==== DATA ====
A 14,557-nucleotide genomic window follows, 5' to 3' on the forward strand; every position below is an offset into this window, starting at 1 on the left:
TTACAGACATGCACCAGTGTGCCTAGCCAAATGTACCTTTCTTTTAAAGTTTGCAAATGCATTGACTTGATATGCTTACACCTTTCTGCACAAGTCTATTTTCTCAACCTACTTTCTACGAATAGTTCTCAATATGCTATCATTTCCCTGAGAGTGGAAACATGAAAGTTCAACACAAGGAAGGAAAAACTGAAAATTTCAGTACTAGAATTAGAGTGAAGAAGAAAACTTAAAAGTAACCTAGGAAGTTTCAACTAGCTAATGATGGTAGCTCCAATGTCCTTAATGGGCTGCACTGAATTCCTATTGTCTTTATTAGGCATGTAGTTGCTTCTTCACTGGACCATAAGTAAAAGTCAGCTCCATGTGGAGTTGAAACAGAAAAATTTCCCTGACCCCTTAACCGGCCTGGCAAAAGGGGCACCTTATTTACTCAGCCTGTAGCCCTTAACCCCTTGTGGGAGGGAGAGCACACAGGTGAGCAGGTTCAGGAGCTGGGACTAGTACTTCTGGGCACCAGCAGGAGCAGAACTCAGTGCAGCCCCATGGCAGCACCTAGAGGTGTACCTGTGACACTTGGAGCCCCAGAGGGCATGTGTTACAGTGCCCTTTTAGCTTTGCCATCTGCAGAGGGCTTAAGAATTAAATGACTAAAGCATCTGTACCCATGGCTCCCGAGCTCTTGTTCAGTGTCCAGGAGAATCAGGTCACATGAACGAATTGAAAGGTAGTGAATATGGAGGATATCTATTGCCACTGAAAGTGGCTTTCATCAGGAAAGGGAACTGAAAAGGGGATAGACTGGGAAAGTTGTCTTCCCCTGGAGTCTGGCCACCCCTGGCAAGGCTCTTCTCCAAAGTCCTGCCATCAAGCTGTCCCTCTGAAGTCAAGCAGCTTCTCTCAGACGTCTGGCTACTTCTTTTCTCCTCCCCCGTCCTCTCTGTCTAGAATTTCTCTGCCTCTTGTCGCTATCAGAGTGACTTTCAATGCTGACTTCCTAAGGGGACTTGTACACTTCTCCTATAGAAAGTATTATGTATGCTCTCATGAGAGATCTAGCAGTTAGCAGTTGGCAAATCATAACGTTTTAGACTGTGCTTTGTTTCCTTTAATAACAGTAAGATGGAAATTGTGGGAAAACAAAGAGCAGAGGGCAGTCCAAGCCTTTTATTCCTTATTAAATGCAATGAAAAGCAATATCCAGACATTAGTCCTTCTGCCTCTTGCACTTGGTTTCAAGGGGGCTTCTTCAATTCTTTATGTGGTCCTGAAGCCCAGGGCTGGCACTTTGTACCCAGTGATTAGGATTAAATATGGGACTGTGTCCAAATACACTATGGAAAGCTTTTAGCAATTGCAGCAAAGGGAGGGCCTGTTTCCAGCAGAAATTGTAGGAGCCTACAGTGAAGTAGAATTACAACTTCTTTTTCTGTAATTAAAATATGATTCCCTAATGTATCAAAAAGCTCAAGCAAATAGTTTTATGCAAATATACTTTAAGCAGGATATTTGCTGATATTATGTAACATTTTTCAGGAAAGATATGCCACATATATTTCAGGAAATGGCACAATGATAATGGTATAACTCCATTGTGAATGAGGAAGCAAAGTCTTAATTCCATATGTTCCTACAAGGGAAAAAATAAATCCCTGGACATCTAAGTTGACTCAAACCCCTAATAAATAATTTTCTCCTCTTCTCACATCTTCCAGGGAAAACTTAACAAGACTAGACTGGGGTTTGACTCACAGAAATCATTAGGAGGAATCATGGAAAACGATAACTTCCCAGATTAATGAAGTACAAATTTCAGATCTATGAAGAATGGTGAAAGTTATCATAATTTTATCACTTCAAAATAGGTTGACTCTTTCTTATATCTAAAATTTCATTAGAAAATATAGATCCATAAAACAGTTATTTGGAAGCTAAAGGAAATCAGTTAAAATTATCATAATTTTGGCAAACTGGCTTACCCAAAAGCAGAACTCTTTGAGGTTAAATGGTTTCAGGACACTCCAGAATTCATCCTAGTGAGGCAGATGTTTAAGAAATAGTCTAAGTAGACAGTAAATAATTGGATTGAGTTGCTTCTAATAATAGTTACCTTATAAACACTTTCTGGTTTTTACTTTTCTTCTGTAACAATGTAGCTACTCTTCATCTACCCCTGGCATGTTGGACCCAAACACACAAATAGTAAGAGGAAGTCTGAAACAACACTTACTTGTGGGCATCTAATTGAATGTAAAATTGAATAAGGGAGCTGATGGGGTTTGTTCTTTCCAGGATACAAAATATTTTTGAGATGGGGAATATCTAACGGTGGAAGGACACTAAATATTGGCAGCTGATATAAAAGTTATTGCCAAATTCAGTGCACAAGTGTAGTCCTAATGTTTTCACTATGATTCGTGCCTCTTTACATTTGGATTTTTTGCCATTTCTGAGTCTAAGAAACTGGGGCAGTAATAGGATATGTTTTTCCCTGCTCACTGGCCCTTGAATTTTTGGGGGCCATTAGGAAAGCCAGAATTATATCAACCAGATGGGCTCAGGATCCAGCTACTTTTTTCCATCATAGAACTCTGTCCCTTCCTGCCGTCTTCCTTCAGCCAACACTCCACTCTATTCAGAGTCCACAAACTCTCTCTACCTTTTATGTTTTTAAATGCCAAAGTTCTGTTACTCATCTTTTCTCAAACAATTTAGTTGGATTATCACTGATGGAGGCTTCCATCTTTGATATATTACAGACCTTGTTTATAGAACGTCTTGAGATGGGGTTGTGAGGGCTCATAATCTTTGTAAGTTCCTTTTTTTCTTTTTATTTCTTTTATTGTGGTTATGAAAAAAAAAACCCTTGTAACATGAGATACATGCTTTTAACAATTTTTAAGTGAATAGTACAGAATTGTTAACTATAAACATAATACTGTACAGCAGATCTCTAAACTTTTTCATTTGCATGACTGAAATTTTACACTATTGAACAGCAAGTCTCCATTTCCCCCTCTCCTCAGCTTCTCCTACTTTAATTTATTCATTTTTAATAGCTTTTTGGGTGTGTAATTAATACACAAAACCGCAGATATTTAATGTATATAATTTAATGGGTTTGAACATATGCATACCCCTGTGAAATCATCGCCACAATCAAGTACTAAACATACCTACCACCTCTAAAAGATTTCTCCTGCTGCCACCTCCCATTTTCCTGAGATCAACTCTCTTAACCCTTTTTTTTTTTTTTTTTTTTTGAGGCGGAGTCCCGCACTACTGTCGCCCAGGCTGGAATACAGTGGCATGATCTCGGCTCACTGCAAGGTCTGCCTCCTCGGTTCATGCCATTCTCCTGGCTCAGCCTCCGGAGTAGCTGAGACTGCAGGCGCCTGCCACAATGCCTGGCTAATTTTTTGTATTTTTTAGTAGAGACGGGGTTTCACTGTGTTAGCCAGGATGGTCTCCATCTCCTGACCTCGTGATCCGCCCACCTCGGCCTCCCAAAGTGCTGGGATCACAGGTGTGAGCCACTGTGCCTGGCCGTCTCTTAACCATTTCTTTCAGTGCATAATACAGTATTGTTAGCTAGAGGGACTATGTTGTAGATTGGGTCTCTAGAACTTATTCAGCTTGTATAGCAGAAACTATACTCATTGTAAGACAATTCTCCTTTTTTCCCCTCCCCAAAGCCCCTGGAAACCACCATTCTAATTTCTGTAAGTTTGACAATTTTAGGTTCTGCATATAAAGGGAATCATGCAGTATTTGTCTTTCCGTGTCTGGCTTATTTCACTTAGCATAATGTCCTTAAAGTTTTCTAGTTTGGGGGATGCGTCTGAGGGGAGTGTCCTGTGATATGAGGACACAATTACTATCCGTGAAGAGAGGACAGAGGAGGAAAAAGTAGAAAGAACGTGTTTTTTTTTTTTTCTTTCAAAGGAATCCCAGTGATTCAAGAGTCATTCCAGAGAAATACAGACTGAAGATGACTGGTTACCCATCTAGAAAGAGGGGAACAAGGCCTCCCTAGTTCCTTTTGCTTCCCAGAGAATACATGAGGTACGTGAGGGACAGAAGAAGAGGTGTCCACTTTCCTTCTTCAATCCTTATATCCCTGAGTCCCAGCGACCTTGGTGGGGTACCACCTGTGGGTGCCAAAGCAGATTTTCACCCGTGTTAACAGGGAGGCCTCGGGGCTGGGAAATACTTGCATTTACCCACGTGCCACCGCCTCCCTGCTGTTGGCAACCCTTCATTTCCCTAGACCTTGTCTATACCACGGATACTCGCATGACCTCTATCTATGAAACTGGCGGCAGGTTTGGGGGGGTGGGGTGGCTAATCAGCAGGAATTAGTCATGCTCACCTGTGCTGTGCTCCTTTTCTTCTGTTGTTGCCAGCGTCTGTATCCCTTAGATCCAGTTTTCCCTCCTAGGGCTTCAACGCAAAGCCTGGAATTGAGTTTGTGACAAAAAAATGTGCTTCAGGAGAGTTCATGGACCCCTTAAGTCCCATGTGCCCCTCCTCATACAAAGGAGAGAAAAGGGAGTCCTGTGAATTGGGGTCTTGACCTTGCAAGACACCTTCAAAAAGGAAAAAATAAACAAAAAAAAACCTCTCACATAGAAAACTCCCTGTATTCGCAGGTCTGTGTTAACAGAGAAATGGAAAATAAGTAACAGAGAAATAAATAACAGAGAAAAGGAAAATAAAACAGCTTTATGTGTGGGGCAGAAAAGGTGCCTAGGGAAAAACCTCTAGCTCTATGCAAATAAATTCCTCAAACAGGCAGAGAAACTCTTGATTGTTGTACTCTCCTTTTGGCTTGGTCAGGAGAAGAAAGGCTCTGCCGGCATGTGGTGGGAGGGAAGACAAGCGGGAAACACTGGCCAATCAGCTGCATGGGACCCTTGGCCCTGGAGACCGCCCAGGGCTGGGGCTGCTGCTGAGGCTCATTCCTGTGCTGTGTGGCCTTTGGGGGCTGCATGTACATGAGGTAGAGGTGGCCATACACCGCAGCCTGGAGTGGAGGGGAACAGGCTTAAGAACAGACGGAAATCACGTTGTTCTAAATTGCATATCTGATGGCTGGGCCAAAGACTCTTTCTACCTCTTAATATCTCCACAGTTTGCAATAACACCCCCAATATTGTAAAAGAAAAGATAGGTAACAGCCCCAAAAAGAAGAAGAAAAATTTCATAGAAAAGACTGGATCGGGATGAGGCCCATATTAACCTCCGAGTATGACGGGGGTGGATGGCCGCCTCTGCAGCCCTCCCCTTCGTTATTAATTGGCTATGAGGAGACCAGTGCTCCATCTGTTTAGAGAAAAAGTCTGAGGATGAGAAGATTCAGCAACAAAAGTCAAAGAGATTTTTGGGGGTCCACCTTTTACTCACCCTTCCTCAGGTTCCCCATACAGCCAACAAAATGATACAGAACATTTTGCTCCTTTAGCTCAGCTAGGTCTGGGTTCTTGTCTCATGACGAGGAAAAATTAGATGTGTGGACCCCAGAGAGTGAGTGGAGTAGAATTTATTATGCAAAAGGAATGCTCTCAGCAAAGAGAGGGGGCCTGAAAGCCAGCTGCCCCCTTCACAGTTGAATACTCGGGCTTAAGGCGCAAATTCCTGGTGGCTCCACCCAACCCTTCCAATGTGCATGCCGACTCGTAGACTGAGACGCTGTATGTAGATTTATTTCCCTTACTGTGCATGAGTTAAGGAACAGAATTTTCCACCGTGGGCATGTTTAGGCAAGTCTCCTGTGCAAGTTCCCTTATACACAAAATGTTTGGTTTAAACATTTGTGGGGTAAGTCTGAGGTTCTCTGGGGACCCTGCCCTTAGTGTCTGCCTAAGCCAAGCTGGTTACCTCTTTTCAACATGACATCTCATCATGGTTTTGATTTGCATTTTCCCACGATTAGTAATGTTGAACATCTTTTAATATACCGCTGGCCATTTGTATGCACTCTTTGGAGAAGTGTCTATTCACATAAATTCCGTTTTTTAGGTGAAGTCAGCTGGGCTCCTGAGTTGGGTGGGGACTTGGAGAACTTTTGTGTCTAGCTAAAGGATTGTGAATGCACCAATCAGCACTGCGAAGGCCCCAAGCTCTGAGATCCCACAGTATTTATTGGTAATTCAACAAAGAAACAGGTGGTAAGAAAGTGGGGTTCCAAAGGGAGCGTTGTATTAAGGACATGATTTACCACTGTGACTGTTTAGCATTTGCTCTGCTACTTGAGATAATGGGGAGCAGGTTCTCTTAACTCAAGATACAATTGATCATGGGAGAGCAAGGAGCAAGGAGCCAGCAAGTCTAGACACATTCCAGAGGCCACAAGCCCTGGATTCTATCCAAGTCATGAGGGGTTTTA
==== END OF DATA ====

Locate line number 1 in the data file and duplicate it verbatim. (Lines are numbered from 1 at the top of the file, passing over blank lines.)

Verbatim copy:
A 14,557-nucleotide genomic window follows, 5' to 3' on the forward strand; every position below is an offset into this window, starting at 1 on the left: